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The 12 Best Seafood Restaurants in Portsmouth

We settled into the curvy, high-backed banquette overlooking the Piscataqua River, the Sarah Long Bridge, and busy Portsmouth Harbor. Rays of the setting sun bounced off tiny whitecaps and lit the bows of fishing boats heading home. As if on cue, one of Portsmouth’s iconic red and black Moran tugboats slowly chugged its way into port. Inside, the restaurant was hopping; guests clustered around the bar, tables were full, and conversation and drinks were flowing.

It was a typical night at Surf, the lively contemporary restaurant on Martingale Wharf with widescreen water views and fresh-off-the-boat seafood. The eatery, which seats 125 people, including seating for 30 at its large, center-stage bar, is the latest brainchild of chef-owner Michael Buckley and his wife, Sarah. “When we first set out to design the space, we wanted it to be airy, fun, and make you think of the ocean,” says Buckley. The Portsmouth restaurant was modeled after the Buckleys’ original Surf Restaurant in Nashua, by Sarah and Maine artist Elizabeth Whelton. Tables surround the focal-point bar, with banquettes, evoking ocean waves, along the back wall overlooking the river. The restaurant is decorated with colorful original artwork. In addition to a wide selection of microbrews, the bar at Surf offers an array of handcrafted cocktails, including The Lotus, made with orange vodka, blood orange puree, Cointreau, Pama liqueur, and splashes of cranberry and orange juice, and the Rain Hitting Rhubarb, with blackberry and rhubarb–infused vodka, cranberry juice, ginger, and blackberry puree.

As you’d expect, seafood is the star in Buckley’s creative repertoire. The raw bar has been an ongoing hit. The Raw Sampler, presented on a three-tiered platter, offers a tasting of the most popular raw bar items, accompanied with a variety of sauces and pickled vegetables. Fried Jonah Crab Cakes come topped with a Louisiana-style remoulade.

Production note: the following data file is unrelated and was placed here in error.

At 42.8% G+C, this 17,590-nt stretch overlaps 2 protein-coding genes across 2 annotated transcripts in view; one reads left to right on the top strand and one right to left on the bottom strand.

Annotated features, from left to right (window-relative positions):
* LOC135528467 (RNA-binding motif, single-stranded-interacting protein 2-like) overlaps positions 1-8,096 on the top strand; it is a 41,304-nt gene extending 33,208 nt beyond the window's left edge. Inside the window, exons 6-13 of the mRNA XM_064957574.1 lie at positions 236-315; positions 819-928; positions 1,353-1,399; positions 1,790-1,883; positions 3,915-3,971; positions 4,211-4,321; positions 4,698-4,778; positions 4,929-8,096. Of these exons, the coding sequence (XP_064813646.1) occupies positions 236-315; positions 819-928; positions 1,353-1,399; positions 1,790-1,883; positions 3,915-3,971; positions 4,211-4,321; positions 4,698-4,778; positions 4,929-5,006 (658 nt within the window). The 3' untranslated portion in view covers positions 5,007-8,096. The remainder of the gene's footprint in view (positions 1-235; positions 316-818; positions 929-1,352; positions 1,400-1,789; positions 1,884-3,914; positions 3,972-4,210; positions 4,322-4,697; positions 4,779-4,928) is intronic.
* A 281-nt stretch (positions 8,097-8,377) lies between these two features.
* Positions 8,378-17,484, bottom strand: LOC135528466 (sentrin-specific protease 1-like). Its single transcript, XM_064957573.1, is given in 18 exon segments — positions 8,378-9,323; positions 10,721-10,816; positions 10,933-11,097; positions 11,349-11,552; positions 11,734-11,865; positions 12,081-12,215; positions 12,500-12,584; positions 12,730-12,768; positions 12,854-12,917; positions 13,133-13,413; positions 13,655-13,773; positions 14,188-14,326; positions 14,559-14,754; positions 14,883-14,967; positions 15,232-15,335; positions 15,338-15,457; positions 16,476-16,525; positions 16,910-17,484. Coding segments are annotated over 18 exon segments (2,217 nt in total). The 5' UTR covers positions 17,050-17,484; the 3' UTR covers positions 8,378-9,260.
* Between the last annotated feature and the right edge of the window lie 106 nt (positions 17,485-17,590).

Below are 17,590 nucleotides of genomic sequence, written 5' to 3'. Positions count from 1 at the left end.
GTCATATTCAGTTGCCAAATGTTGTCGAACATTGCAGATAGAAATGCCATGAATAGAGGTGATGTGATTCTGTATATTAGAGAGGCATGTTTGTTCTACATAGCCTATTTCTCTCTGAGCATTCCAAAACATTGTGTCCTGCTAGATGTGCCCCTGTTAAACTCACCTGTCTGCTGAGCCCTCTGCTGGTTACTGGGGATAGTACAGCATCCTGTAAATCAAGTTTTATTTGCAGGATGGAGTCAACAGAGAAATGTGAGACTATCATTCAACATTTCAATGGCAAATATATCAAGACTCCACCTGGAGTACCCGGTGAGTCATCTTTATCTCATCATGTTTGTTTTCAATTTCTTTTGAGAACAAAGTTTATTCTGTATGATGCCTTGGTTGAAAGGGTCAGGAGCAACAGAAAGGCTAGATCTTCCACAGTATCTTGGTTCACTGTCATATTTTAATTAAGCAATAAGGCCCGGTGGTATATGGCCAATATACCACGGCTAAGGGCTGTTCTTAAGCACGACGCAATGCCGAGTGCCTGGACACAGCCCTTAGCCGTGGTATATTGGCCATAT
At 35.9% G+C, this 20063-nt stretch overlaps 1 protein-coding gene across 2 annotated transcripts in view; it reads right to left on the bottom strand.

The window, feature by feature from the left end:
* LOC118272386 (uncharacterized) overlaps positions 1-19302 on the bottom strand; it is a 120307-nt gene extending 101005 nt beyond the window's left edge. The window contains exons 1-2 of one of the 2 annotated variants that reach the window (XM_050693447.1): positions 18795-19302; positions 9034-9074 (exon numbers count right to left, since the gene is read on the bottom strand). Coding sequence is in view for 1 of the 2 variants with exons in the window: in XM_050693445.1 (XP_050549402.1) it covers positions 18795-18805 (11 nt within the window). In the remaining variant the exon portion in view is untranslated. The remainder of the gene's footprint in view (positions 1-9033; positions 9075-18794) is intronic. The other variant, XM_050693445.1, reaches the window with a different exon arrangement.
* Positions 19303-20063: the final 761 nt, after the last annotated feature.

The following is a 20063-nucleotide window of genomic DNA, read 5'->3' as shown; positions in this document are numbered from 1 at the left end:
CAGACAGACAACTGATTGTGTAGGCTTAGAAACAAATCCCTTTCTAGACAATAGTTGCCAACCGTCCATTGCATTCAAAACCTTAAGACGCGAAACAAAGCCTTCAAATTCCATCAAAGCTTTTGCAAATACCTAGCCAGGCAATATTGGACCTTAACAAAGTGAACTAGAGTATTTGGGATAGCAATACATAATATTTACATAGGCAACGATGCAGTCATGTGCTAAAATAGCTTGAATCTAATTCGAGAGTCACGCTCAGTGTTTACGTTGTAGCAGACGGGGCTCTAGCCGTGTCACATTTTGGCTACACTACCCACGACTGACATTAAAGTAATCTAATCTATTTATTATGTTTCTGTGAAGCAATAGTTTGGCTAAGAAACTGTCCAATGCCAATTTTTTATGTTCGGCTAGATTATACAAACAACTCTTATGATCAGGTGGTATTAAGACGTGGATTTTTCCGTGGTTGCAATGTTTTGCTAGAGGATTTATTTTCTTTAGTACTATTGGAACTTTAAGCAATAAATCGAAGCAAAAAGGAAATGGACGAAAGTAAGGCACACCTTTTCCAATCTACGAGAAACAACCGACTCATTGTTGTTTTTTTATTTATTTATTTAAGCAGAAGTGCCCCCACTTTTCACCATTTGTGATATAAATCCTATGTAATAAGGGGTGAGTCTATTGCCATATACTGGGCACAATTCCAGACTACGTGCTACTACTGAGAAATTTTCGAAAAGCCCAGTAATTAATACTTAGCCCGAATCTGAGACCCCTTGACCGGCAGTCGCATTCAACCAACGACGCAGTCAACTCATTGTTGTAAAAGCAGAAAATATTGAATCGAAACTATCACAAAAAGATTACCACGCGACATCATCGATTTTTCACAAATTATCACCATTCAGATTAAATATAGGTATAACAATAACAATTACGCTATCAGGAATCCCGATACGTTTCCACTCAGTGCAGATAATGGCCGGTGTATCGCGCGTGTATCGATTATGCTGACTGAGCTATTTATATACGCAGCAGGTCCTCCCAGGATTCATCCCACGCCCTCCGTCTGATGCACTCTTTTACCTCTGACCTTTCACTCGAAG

Signature dishes include the simply prepared Sesame Seared Yellowfin Tuna, served over creamy wasabi mashed potatoes, and the grilled Miso-Marinated Salmon served on a jasmine rice cake. The popular Portuguese Seafood Stew is chock-full of haddock, mussels, scallop, shrimp, clams, and chorizo sausage, simmered in a heady wine-tomato broth.

Other top entrees include the Shrimp Vindaloo, featuring a flavorful, slightly spicy sauce swimming with sauteed shrimp, and the Horseradish-Crusted Haddock, served on a potato pancake. Buckley says that these two dishes “exemplify what Surf is about, a mix of familiar tastes, in a comforting style, but still creative and fresh.” On the casual side, try the Surf Fleuben, prepared with lightly battered and fried flounder and served on rye bread with traditional Thousand Island dressing and house-made slaw, or the Fish Tacos, with just-caught, crispy-fried haddock and homemade mango salsa. For dessert, enjoy the Espresso Crème Brûlée, or the popular Surf Bananas Foster, topped with rum caramel and served with sugar sticks. They’re perfect accompaniments as you watch the sun slip below the horizon and the city lights shine on the harbor.

The waterfront location of this Portsmouth restaurant not only rewards diners, it also inspires Buckley daily. “It’s a subtle reminder of the beauty of nature,” he says. “And even though we want to be as creative as possible, when you see the lobstermen and fishing boats coming up the Piscataqua, you realize the importance of showing the seafood in its own light.”
Surf Restaurant
99 Bow Street
Portsmouth, N.H.